Last legislative session E2SHB 1320 was passed to modernize and harmonize civil protective orders in Washington State. This bill contains many updates to existing protection order- including revisions to laws regarding possession of firearms and allowing hearings to be conducted both in-person and remotely.
This post provides brief overview of the section of the bill that went into effect earlier this year. The remaining sections go into effect on July 1, 2022. You can read the full bill text as passed here.
Sections that went into effect July 22, 2021:
- Section 12- Administrative Office of the Courts (AOC) and Gender and Justice Commission must develop jurisdictional recommendations, due 12/1/21
- Section 16- Duties assigned to AOC related to filing and data collection. This includes updating forms, creating informational brochures and creating a standard petition, due 6/30/22
- Section 18- Service options
- Section 25- Remote hearings
- Section 36- AOC and Gender and Justice Commission must convene a workgroup and make recommendations for improving protective orders. Most recommendations due 12/1/21
There are important updates for advocates to know about Sections 18 and 25.
Section 18: Methods for Service
This section details updated guidelines for service, including guidelines for electronic service. These options apply to all orders including petitions, temporary orders and reissuances.
When is Personal Service still required?
- Extreme risk protection order
- When an order involves surrender of firearms
- When transfer of children from petitioner to responder or a transfer of custody is involved
Electronic Service Guidelines
- Email, text message, social media application and “other technologies” are permitted
- Must be done by law enforcement, except when petitioner chooses to have another person who is not involved in the petition do it
- Not allowed in the following instances: surrender of firearms, transfer of custody, vacating a respondent from a shared residence, when respondent is incarcerated
- After the actions above take place- future service can be done electronically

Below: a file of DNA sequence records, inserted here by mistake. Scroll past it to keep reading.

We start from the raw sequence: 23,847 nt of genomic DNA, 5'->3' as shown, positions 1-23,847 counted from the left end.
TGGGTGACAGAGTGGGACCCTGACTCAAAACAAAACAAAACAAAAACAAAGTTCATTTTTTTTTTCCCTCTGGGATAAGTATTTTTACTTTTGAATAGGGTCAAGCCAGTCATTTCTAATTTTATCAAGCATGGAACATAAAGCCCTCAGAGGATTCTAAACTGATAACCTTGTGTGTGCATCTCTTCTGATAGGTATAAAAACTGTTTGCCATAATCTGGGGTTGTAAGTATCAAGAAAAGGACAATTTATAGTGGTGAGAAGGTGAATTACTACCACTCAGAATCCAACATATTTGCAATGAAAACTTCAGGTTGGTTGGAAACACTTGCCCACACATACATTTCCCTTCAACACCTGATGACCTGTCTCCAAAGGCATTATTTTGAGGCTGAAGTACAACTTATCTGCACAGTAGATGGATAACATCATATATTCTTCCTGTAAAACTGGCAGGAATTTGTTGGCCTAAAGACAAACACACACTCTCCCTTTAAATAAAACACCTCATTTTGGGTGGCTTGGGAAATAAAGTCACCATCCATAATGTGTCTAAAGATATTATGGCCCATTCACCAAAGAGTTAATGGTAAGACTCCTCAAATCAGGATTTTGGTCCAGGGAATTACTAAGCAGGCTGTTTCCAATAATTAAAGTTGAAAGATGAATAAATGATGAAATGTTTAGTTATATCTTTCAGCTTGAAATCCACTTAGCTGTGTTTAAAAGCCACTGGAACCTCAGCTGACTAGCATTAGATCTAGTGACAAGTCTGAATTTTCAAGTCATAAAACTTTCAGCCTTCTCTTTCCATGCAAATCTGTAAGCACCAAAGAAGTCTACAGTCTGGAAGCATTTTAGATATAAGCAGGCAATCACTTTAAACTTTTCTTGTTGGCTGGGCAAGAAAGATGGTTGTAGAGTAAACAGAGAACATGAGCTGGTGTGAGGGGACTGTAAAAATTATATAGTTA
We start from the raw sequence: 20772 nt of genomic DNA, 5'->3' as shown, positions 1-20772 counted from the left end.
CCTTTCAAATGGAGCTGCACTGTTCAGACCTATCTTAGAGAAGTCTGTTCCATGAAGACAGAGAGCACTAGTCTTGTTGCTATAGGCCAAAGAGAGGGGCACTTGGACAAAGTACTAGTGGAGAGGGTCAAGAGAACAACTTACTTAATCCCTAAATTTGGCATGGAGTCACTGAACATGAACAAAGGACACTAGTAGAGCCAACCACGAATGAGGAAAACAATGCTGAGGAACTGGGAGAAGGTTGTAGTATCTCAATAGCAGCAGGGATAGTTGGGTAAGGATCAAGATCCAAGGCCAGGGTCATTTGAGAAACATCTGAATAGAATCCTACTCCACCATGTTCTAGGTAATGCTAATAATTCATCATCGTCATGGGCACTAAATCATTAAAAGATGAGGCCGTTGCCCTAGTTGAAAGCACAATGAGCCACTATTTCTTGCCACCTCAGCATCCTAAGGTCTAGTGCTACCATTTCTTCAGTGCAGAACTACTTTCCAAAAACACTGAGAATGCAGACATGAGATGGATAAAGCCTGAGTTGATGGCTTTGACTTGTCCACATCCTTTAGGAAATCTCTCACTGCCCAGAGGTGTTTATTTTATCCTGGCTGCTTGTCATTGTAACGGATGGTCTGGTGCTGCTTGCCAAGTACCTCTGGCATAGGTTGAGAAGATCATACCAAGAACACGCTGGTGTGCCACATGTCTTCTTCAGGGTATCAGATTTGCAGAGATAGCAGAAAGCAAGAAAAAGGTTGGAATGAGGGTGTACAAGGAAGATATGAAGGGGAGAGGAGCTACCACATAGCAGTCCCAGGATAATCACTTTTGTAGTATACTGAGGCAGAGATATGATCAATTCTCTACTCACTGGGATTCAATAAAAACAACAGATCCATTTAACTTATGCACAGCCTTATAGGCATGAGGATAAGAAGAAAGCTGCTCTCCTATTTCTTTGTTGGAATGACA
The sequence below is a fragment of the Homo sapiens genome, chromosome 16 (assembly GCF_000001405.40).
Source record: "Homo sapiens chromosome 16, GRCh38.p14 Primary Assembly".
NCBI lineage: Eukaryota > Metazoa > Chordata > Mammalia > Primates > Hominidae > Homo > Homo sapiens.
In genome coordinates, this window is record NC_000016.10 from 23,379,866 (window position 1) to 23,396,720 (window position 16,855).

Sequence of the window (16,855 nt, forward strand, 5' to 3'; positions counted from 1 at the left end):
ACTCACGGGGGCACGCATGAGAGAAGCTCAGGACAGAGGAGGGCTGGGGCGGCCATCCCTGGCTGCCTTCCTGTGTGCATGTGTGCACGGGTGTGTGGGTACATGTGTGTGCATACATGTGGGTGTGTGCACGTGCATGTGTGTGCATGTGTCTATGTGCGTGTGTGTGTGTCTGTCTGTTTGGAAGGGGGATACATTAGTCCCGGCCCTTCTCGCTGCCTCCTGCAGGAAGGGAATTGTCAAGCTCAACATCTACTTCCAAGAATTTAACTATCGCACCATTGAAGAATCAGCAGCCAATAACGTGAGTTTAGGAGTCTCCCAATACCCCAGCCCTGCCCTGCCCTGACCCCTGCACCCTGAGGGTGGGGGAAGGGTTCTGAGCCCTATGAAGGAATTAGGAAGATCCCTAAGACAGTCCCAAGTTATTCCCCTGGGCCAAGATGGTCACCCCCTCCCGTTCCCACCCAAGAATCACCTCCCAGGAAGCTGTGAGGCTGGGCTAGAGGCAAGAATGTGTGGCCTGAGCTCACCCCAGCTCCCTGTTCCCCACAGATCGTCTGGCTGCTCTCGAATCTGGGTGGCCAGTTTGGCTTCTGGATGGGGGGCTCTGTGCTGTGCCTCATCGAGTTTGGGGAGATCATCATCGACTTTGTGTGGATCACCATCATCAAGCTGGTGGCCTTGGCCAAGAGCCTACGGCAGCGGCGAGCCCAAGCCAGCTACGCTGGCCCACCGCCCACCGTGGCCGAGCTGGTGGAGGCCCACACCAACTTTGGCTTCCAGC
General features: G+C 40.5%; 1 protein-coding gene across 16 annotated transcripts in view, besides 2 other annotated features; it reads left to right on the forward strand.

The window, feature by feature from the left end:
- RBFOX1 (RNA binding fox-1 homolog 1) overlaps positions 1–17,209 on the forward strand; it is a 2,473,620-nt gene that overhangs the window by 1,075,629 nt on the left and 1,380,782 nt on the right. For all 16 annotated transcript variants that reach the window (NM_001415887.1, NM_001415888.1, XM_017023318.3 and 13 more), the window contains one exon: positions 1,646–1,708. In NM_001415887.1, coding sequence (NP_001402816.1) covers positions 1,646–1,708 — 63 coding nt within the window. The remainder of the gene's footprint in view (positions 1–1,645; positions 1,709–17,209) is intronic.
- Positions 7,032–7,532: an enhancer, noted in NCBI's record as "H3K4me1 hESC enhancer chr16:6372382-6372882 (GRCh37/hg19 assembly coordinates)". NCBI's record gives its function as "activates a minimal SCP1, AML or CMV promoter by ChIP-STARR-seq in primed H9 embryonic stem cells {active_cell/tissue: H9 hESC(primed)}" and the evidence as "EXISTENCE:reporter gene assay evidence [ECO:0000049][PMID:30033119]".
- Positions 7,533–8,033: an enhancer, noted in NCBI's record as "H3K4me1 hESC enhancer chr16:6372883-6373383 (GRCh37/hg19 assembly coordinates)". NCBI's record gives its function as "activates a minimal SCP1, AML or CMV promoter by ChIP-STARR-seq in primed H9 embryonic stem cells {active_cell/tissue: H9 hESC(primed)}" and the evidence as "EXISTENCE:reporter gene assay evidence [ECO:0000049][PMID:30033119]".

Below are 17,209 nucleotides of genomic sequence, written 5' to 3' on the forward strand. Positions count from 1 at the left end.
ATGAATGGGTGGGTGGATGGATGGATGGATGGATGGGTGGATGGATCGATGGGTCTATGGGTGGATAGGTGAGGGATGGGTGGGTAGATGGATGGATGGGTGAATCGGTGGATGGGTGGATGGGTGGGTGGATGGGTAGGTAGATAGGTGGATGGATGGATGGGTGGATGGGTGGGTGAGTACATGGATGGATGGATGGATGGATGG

Service by mail
- Permitted when electronic service is not possible AND two attempts at personal service are not successful
- Should be ordered by the court without petitioner filing a motion
Service by publication
- This is a last resort and only permitted when all other options have been exhausted or there is no known physical address or electronic means
Section 25: Remote Hearings
This section provides details about remote hearings, including various duties the court must carry out in offering remote hearings including security considerations and communicating with parties appearing remotely. It should be noted that while allowing remote attendance in now written into the law, it is still “in the court’s discretion” when to allow it.
Things to keep in mind:
- Remote appearance can happen via telephone, video or “electronic means” and must be requested 3 days prior to the hearing
- Hearings are not allowed to be streamed or posted online unless waivers are received from all parties or no in-person option for attendance is being offered to the public. If there is no in-person option of attendance for the public, then online streaming may exist.
You can find new and updated forms, including forms addressing the changes to service and remote hearings listed above here.
As always, feel free to reach out to Heather Wehr, Legal Advocacy Program Coordinator firstname.lastname@example.org with any questions.